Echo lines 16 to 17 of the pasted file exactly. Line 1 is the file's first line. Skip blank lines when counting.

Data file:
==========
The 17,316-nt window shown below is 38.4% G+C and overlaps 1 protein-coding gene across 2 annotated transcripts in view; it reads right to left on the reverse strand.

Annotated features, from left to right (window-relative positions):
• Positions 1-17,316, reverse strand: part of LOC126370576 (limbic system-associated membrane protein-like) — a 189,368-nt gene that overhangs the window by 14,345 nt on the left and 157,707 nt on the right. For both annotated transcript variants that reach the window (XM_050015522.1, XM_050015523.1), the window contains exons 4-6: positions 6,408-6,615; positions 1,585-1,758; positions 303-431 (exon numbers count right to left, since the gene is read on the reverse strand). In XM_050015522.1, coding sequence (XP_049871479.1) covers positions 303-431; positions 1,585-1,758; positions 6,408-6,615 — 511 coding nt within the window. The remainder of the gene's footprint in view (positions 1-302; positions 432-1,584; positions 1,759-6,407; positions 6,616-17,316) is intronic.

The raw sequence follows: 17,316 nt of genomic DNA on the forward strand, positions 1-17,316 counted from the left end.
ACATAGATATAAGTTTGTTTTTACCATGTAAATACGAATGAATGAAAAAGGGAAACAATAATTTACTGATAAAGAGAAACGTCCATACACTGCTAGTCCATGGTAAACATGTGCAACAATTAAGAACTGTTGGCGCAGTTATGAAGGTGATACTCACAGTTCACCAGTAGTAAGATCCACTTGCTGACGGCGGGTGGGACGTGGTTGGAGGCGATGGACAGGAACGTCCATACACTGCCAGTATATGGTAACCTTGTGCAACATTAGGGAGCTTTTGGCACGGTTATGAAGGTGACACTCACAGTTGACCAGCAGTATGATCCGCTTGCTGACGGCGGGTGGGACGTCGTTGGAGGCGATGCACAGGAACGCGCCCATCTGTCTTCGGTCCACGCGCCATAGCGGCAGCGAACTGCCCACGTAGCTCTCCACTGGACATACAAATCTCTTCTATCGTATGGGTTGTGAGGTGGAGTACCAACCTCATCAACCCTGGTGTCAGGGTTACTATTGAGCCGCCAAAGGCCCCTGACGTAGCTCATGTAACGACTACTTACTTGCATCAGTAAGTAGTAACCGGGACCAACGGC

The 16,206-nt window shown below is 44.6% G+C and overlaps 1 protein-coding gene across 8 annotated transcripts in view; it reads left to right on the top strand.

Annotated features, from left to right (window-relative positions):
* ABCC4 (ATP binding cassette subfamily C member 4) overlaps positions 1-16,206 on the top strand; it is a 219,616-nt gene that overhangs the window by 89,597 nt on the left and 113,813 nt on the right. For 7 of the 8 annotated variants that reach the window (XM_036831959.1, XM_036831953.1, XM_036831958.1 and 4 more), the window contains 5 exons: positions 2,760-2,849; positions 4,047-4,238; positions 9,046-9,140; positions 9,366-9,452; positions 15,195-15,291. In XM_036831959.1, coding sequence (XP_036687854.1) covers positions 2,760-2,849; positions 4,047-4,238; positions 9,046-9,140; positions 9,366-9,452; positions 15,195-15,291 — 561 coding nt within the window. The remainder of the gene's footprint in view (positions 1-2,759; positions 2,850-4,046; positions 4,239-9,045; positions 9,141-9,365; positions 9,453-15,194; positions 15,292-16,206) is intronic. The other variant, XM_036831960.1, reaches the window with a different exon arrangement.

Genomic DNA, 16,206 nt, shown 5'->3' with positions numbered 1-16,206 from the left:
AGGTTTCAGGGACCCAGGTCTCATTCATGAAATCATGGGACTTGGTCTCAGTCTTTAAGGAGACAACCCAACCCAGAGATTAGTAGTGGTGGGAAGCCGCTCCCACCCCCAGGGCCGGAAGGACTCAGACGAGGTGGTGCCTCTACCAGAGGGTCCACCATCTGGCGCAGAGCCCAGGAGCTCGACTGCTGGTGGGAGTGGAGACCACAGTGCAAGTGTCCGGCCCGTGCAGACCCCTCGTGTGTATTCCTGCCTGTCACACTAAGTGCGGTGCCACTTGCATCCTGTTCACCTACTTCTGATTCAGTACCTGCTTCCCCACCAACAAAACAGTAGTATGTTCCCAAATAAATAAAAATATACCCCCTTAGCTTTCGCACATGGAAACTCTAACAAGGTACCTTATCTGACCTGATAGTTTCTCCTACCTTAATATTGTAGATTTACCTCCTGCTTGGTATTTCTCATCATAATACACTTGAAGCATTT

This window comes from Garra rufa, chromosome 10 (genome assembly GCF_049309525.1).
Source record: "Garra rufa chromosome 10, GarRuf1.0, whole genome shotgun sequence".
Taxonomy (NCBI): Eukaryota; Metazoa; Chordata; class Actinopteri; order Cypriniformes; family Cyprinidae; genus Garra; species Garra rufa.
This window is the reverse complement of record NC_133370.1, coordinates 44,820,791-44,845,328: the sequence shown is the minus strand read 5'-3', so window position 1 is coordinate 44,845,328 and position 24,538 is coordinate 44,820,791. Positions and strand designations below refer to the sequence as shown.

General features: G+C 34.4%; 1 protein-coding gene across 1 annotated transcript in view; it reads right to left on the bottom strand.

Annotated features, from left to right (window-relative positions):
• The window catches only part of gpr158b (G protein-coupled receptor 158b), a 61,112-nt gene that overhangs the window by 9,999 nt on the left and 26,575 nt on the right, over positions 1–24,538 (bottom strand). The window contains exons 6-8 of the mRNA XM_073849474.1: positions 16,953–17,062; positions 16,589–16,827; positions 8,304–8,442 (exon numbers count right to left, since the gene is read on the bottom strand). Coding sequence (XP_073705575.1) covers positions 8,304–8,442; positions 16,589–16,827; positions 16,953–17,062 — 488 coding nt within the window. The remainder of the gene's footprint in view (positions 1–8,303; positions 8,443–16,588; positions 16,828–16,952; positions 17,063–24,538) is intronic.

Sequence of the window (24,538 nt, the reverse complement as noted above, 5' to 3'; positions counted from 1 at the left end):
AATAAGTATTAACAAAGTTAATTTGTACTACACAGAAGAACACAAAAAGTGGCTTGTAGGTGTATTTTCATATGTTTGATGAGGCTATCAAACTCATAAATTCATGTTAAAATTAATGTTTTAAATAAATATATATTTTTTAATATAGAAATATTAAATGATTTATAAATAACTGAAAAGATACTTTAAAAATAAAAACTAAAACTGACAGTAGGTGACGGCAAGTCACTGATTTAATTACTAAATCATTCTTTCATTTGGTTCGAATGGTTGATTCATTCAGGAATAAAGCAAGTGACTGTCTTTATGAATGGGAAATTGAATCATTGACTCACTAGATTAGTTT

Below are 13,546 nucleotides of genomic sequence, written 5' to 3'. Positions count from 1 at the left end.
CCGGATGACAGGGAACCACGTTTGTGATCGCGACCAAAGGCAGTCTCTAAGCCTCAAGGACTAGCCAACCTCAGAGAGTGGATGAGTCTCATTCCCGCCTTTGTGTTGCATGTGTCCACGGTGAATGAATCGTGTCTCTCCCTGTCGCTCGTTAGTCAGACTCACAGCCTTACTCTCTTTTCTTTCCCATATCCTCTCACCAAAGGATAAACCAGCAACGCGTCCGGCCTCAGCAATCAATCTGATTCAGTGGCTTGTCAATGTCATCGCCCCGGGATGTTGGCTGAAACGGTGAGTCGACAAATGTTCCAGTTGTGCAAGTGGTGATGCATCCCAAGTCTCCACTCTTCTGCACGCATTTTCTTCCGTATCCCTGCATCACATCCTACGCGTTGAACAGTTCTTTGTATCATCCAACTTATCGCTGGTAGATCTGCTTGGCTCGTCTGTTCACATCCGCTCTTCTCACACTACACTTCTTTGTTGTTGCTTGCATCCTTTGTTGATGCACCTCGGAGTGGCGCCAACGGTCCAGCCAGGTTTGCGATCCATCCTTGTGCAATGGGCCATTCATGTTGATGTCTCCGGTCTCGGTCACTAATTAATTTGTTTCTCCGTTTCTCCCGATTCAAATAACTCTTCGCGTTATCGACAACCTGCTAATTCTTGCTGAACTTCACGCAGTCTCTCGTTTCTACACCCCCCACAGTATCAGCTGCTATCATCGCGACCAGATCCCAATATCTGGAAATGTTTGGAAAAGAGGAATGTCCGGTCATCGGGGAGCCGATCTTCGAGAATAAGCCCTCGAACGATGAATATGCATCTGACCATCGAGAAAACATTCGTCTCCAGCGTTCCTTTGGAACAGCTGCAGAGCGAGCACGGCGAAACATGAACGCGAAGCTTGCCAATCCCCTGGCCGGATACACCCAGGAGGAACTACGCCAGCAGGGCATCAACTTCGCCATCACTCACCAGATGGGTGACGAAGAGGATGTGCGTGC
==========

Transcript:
Annotated features, from left to right (window-relative positions):
• The window catches only part of gpr158b (G protein-coupled receptor 158b), a 61,112-nt gene that overhangs the window by 9,999 nt on the left and 26,575 nt on the right, over positions 1–24,538 (bottom strand). The window contains exons 6-8 of the mRNA XM_073849474.1: positions 16,953–17,062; positions 16,589–16,827; positions 8,304–8,442 (exon numbers count right to left, since the gene is read on the bottom strand). Coding sequence (XP_073705575.1) covers positions 8,304–8,442; positions 16,589–16,827; positions 16,953–17,062 — 488 coding nt within the window. The remainder of the gene's footprint in view (positions 1–8,303; positions 8,443–16,588; positions 16,828–16,952; positions 17,063–24,538) is intronic.